In the 1850 Atlantic hurricane season, three significant tropical cyclones affected land. Records of other storms are incomplete, since the Atlantic hurricane database goes back only to 1851. The first system struck North Carolina in July, causing significant damage before battering the Mid-Atlantic states. Rivers were flooded from Baltimore to northern New England, and 20 people were killed along the Schuylkill River. In August, a strong hurricane hit Havana, Cuba, before making landfall on the Florida Panhandle with an enormous storm surge. Coastal flooding was severe around Apalachicola. Abundant precipitation fell from Georgia through Virginia; one river swelled more than 20 feet (6 m) above its normal height. The storm toppled a railroad bridge near Halifax, North Carolina. Offshore, a pilot boat collided with a larger ship in the rough seas and sank. Considered the worst storm in nearly 30 years in the tidewater region of Virginia, the cyclone briefly reentered the Atlantic off New Jersey before making landfall over New England, with strong winds and moderate to heavy rains. In September, a hurricane brushed the coastline from New York to Cape Cod with gusty winds and appreciable rainfall, and later struck Atlantic Canada. (Full article...)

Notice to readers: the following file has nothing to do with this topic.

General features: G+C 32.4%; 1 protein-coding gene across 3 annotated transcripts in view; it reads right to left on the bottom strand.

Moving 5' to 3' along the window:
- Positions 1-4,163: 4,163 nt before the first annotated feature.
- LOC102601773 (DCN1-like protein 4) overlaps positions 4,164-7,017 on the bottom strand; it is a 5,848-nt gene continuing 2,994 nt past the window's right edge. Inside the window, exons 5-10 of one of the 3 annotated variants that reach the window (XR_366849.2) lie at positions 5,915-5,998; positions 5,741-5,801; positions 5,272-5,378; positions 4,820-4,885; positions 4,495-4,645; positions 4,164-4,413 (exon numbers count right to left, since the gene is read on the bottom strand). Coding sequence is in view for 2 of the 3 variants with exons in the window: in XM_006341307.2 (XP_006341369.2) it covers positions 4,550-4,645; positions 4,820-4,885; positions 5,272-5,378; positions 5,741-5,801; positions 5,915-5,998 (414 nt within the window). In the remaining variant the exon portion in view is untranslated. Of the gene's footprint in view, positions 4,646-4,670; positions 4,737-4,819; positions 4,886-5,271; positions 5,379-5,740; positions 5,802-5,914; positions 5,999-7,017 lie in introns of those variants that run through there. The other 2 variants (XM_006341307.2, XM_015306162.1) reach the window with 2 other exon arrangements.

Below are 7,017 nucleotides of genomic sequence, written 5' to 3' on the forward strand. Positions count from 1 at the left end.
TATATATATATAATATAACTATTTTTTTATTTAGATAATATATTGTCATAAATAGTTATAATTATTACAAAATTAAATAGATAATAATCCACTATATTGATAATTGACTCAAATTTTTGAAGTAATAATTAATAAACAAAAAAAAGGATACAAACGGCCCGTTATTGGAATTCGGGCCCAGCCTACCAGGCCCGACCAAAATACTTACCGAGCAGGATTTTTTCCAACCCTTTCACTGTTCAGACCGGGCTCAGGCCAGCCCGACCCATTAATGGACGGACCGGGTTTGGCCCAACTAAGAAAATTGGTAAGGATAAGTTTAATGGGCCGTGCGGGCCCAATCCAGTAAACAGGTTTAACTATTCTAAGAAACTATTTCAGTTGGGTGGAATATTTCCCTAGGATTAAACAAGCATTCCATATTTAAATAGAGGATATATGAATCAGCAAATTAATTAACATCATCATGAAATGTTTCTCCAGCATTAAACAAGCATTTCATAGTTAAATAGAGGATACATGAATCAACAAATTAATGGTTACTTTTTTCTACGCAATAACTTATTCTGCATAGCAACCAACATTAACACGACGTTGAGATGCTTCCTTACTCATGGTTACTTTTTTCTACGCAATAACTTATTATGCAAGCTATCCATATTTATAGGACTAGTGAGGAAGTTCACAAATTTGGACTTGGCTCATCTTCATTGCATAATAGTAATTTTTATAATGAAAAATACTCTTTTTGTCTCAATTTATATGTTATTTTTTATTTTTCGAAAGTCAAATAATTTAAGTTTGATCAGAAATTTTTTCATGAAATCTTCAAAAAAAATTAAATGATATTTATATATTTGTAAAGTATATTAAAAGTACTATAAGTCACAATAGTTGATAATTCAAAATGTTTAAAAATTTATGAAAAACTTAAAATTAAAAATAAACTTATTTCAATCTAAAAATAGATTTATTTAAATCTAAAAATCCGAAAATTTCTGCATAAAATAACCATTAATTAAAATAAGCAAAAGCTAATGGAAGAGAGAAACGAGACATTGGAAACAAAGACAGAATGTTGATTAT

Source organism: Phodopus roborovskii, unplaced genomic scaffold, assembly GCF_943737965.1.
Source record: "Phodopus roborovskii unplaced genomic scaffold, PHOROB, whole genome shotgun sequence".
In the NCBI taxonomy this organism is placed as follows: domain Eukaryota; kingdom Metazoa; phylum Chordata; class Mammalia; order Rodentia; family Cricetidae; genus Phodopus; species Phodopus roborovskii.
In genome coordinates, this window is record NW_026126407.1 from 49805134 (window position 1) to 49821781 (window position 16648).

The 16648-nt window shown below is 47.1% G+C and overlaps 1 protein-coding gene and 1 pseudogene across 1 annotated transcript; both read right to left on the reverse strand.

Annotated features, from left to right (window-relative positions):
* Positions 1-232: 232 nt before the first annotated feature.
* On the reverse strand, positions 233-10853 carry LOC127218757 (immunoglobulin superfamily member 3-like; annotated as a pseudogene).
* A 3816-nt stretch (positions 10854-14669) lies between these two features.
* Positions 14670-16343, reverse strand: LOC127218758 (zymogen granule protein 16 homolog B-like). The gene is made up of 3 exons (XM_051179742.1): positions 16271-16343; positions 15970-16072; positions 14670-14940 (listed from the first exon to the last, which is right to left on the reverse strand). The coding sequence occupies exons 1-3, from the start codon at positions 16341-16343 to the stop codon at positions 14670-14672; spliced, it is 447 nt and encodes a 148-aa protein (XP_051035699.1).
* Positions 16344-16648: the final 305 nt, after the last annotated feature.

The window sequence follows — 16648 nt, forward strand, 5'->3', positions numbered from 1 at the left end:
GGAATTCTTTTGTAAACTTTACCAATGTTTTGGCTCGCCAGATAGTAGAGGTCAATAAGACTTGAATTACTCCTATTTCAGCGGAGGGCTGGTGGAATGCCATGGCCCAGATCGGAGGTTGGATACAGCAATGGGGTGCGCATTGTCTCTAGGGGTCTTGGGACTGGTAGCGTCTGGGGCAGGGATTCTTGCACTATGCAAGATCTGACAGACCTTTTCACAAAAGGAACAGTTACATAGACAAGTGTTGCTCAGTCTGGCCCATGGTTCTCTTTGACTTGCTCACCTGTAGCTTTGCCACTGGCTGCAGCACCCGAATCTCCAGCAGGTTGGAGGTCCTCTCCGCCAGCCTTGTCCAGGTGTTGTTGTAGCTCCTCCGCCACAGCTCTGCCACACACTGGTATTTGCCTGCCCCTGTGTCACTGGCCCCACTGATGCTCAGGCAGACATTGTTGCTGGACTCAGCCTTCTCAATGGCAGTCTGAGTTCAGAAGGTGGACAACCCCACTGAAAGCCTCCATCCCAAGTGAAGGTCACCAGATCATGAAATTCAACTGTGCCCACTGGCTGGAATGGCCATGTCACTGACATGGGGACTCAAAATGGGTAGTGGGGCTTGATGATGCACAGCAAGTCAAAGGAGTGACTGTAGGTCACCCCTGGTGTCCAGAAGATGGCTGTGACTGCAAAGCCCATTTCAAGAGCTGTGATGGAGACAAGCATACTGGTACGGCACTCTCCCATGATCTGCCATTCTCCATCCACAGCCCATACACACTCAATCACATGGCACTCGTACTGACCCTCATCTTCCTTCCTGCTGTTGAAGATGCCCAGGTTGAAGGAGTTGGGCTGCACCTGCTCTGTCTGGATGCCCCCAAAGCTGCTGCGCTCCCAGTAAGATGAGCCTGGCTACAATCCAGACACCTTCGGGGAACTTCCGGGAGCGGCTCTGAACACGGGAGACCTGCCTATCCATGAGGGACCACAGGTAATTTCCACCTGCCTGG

The tile work on the facade of the shrine dates back to the reign of Suleiman the Magnificent (1520 to 1566) and took seven years to install. Many of the tiles were replaced during a restoration project which began in 1955, as the originals had been dislodged by rain.